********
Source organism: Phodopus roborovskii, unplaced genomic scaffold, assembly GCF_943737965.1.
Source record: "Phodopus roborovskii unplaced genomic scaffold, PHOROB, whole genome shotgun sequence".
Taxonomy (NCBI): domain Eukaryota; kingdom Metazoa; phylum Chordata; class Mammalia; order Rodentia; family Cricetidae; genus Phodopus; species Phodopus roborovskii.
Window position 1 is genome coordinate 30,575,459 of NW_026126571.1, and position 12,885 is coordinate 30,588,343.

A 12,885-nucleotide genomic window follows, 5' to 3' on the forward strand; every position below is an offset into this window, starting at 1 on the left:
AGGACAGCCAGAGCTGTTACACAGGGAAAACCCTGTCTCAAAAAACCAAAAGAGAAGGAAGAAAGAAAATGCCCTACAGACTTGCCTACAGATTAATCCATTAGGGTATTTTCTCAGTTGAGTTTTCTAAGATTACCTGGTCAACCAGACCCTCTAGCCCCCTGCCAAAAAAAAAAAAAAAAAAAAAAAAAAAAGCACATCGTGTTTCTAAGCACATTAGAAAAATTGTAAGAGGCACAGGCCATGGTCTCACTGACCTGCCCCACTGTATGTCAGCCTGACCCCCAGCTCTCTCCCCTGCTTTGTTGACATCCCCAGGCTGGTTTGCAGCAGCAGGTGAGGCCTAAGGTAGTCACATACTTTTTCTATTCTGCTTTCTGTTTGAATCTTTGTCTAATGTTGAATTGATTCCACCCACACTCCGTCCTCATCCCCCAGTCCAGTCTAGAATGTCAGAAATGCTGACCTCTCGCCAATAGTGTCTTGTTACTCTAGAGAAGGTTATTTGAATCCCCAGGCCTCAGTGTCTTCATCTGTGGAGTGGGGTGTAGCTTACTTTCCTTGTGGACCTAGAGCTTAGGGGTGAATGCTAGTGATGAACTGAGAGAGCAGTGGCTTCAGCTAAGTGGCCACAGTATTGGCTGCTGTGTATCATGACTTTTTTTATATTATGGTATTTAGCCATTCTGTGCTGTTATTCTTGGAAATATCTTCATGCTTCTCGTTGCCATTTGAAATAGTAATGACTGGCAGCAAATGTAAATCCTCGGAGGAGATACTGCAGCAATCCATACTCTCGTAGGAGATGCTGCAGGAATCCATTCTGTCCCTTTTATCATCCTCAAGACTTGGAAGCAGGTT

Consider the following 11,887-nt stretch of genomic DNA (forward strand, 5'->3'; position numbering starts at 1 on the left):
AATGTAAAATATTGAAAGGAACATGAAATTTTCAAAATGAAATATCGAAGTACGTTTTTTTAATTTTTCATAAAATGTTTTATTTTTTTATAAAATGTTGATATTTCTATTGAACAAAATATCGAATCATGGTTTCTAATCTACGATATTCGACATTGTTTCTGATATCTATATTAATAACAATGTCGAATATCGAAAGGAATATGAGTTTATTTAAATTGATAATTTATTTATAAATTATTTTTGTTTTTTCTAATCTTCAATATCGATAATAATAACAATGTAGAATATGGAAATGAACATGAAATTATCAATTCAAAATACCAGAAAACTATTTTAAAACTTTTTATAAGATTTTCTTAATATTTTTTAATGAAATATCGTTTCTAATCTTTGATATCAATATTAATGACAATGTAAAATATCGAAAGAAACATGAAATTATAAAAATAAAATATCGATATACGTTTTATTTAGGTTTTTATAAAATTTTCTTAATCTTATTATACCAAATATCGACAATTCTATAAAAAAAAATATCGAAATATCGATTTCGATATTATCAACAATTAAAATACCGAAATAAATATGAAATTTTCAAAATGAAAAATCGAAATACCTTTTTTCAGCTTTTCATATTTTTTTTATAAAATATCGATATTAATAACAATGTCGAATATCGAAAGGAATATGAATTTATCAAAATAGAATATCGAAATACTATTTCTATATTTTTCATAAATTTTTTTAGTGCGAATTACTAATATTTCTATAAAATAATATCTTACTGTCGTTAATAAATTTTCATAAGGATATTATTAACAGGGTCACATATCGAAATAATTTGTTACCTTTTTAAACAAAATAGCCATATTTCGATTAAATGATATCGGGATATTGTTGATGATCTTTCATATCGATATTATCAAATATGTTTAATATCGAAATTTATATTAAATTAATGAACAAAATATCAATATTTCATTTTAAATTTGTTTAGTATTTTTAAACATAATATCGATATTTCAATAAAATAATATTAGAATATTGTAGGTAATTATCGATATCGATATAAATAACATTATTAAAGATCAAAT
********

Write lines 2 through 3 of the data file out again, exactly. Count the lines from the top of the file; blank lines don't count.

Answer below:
Source record: "Phodopus roborovskii unplaced genomic scaffold, PHOROB, whole genome shotgun sequence".
Taxonomy (NCBI): domain Eukaryota; kingdom Metazoa; phylum Chordata; class Mammalia; order Rodentia; family Cricetidae; genus Phodopus; species Phodopus roborovskii.